Review: "Redacted"

I finally got a look at Brian De Palma's much maligned Redacted, and I was honestly surprised. To listen to many, Redacted was one of the worst movies of the year, an embarrassing partisan failure. But that is not the film I saw. It was flawed, yes, but spectacularly so. In fact I think it is one of the essential films to come from the Iraq war.

Shot from the perspective of the troops using hand-held camcorders, Redacted tells a fact-based, fictional story about a group of American soldiers who brutally rape and murder a 15 year old girl, and then slaughter her entire family.

This technique, interspersed with faux-news reports and insurgent internet videos (and then later with real pictures of dead Iraqi civilians), makes for an unsettling viewing experience, not unlike Cloverfield, in which the viewer is forced into the perspective of the soldiers - in other words, it feels real.

The main problem here though is that it paints with extremely broad strokes. Every American soldier is not a monster, just as every American soldier is not a saint. By leaning heavily toward the former, De Palma is just as guilty of whitewashing as the right-wing blowhards who insist that America is right no matter what, and anyone who says differently is unpatriotic. Surely there is a middle ground to be found here.

But its hard to deny that Redacted is a film of great passion. It feels like a knee-jerk reaction made in great anger, lashing out a conflict that is wrong and unjust, where innocents are killed everyday in the name of a mission few can even name. Movies about the Iraq war could use more of this righteous anger and passion to make a difference, instead of dry moralizing and beating in tired points. De Palma has something to say, and isn't afraid to say it in the most incendiary, in-your-face style possible, and you have to admire it.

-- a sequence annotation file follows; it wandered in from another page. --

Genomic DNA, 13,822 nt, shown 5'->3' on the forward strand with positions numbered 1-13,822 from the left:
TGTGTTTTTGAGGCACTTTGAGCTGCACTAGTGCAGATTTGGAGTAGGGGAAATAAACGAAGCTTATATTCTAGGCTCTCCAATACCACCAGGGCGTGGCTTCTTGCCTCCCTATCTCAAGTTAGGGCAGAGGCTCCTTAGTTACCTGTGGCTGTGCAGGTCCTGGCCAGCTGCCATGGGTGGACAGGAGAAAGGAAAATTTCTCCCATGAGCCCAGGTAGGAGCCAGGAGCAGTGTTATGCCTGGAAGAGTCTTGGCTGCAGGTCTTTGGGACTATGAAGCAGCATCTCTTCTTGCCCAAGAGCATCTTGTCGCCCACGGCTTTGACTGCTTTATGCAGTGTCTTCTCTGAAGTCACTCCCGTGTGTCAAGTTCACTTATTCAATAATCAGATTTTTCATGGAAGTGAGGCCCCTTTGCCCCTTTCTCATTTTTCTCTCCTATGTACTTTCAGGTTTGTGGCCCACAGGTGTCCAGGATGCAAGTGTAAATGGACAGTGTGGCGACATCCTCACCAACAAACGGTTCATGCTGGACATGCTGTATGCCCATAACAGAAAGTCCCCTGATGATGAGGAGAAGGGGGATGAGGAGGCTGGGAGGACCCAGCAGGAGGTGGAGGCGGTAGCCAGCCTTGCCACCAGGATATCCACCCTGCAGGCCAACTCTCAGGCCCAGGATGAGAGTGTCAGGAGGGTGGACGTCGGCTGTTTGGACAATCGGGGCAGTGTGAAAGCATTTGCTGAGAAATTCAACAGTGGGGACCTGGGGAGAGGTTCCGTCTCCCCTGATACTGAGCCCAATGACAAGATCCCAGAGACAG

Sure it's an imperfect film, but it's far too compelling to ignore. De Palma is on fire, and his latest film is far more successful in its aims than his last film, the miserable The Black Dahlia, even if it misses the target just as much as it hits it, it's never too far off the mark.

This is provocative, deeply personal filmmaking that, like it or not, is undeniably audacious. If it had made more than $65,388 at the box office during its extremely limited release (it never played in more than 15 theaters), then this might have been remembered as one of the most interesting films to spring from the current Iraq conflict. Maybe film historians will recognize its power and ingenuity in the years to come, but right now I think it's just too much for most people to handle.

It refuses to be pigeon-holed (Iraqis are seen in both positive and horrific lights), and is a shockingly brave piece of social protest. If only it had used more of the complexity it demonstrated in its portrayal of the Iraqis in its views of the Americans then perhaps it would have been better received. As it stands, Redacted is a bold, ambitious, and ultimately flawed portrait of an equally bold, ambitious, and flawed conflict.

GRADE - *** (out of four)

REDACTED; Directed by Brian De Palma; Stars Kel O'Neill, Ty Jones, Daniel Stewart Sherman, Izzy Diaz, Rob Devaney; Rated R for strong disturbing violent content including a rape, pervasive language and some sexual references/images


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